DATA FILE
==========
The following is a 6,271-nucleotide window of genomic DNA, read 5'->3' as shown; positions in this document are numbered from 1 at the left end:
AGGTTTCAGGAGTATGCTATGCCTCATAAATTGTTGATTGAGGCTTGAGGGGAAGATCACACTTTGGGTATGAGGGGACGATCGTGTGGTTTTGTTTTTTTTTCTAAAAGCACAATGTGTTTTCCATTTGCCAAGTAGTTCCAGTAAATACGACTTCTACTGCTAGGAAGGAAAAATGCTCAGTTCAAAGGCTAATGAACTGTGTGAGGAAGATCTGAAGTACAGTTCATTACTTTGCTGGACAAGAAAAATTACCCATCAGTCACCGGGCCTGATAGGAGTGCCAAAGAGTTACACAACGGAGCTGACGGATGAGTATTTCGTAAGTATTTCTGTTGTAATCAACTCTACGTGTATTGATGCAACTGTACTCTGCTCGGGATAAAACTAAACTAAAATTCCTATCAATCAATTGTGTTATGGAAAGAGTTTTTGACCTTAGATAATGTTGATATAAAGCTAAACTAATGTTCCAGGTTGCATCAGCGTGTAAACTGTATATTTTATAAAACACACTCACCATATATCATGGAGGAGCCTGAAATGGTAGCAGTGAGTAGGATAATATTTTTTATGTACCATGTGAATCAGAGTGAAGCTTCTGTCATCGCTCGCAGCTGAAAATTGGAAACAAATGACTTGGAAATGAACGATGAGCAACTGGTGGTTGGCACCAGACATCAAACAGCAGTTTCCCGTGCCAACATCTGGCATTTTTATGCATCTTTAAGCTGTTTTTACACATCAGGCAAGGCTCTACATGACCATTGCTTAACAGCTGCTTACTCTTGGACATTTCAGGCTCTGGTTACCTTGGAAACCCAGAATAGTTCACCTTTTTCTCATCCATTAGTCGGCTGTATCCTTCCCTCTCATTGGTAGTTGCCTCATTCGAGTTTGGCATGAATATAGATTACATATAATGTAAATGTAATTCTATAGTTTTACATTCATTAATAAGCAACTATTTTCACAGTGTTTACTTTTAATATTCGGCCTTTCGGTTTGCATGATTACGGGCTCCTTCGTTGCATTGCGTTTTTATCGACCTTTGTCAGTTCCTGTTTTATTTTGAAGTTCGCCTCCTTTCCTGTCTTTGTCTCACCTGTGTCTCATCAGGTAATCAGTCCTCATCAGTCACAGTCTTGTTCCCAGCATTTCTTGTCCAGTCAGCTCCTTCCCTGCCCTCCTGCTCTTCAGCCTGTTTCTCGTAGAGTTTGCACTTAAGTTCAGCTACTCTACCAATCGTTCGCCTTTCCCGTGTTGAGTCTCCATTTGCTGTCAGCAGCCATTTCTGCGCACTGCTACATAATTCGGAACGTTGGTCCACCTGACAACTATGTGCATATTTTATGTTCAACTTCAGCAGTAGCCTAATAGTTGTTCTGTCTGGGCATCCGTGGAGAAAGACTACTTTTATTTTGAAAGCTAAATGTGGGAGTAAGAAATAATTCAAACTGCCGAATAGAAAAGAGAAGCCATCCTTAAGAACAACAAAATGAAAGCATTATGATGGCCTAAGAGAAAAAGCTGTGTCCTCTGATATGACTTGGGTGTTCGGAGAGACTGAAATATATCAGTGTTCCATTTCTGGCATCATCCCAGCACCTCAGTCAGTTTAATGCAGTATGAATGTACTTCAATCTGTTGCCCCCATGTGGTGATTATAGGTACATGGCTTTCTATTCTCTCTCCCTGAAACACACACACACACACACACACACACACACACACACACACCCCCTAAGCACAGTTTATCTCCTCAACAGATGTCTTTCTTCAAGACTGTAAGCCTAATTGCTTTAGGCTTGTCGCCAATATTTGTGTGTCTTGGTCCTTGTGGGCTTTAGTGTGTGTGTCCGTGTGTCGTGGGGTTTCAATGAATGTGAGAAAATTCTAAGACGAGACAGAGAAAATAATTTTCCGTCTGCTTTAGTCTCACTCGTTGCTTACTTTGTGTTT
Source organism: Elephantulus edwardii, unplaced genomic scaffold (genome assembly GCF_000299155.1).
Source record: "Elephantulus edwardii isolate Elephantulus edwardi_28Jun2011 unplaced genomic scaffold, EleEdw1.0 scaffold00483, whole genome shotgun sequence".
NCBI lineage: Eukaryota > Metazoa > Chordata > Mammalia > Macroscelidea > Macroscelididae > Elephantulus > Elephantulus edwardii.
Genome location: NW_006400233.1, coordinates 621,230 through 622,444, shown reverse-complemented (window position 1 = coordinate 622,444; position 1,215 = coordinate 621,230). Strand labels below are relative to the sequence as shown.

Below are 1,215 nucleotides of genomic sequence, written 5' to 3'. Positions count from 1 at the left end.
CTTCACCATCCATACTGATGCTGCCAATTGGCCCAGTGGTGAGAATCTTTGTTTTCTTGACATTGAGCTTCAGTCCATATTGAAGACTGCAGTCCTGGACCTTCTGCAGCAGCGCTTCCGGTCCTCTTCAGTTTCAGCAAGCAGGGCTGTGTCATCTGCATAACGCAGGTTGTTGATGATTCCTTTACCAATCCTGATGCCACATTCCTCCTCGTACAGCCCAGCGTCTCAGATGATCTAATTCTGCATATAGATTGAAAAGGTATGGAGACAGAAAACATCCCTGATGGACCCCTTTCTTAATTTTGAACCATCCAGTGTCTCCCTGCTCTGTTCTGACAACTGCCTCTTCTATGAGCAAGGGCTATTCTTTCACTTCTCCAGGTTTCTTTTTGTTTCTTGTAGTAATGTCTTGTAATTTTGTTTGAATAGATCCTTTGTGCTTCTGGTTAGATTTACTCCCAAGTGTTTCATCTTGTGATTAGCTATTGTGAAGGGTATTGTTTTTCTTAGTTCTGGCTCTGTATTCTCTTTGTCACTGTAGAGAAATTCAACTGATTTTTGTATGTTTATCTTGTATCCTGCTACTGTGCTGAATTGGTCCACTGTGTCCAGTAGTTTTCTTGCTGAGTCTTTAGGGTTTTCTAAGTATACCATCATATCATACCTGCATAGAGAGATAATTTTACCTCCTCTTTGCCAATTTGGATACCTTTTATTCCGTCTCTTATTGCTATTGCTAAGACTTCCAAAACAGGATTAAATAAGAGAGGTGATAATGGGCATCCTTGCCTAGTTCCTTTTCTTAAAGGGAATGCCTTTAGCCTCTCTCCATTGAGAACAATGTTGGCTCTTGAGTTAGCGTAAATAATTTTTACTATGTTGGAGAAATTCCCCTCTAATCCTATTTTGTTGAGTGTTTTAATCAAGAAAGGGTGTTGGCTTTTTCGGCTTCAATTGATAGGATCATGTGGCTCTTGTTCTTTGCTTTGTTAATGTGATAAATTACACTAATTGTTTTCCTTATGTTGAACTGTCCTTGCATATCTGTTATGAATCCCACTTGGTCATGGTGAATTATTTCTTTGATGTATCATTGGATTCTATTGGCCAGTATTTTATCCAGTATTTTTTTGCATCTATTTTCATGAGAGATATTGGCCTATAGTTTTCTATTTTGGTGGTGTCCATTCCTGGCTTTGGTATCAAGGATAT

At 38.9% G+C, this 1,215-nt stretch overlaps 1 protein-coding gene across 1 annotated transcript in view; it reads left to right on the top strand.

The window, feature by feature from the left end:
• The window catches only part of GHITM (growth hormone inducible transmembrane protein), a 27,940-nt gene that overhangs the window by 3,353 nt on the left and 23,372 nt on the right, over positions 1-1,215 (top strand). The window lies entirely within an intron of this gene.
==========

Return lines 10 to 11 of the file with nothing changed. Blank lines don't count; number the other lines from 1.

The window, feature by feature from the left end:
• The window catches only part of GHITM (growth hormone inducible transmembrane protein), a 27,940-nt gene that overhangs the window by 3,353 nt on the left and 23,372 nt on the right, over positions 1-1,215 (top strand). The window lies entirely within an intron of this gene.